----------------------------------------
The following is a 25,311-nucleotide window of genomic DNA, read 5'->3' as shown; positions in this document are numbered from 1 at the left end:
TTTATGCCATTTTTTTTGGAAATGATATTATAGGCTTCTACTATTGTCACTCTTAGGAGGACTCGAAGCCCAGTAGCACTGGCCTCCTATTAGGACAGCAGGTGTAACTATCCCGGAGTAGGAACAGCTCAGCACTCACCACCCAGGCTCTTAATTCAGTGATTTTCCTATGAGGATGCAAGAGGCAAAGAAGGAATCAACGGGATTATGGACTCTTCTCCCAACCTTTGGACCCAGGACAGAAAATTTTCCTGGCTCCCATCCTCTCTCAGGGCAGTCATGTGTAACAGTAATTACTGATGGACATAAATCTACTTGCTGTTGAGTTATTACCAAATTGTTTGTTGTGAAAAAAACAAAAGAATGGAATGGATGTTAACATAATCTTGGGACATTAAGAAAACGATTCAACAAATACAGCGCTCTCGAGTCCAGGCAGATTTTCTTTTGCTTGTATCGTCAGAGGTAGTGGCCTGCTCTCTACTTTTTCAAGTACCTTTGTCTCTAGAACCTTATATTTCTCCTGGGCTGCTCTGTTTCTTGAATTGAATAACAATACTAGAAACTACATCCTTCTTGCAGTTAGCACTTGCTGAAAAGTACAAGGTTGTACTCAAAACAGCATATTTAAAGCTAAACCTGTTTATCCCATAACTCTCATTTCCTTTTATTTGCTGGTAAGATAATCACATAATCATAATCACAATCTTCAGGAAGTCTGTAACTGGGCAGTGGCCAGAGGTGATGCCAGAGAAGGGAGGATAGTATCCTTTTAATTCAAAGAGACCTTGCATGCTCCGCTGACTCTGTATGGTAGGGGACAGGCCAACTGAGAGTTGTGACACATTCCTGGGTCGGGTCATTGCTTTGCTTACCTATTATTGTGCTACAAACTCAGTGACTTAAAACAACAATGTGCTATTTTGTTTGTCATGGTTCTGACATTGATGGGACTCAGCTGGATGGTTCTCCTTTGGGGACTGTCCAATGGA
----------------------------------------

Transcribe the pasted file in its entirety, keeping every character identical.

The following is a 25,311-nucleotide window of genomic DNA, read 5'->3' as shown; positions in this document are numbered from 1 at the left end:
TTTATGCCATTTTTTTTGGAAATGATATTATAGGCTTCTACTATTGTCACTCTTAGGAGGACTCGAAGCCCAGTAGCACTGGCCTCCTATTAGGACAGCAGGTGTAACTATCCCGGAGTAGGAACAGCTCAGCACTCACCACCCAGGCTCTTAATTCAGTGATTTTCCTATGAGGATGCAAGAGGCAAAGAAGGAATCAACGGGATTATGGACTCTTCTCCCAACCTTTGGACCCAGGACAGAAAATTTTCCTGGCTCCCATCCTCTCTCAGGGCAGTCATGTGTAACAGTAATTACTGATGGACATAAATCTACTTGCTGTTGAGTTATTACCAAATTGTTTGTTGTGAAAAAAACAAAAGAATGGAATGGATGTTAACATAATCTTGGGACATTAAGAAAACGATTCAACAAATACAGCGCTCTCGAGTCCAGGCAGATTTTCTTTTGCTTGTATCGTCAGAGGTAGTGGCCTGCTCTCTACTTTTTCAAGTACCTTTGTCTCTAGAACCTTATATTTCTCCTGGGCTGCTCTGTTTCTTGAATTGAATAACAATACTAGAAACTACATCCTTCTTGCAGTTAGCACTTGCTGAAAAGTACAAGGTTGTACTCAAAACAGCATATTTAAAGCTAAACCTGTTTATCCCATAACTCTCATTTCCTTTTATTTGCTGGTAAGATAATCACATAATCATAATCACAATCTTCAGGAAGTCTGTAACTGGGCAGTGGCCAGAGGTGATGCCAGAGAAGGGAGGATAGTATCCTTTTAATTCAAAGAGACCTTGCATGCTCCGCTGACTCTGTATGGTAGGGGACAGGCCAACTGAGAGTTGTGACACATTCCTGGGTCGGGTCATTGCTTTGCTTACCTATTATTGTGCTACAAACTCAGTGACTTAAAACAACAATGTGCTATTTTGTTTGTCATGGTTCTGACATTGATGGGACTCAGCTGGATGGTTCTCCTTTGGGGACTGTCCAATGGA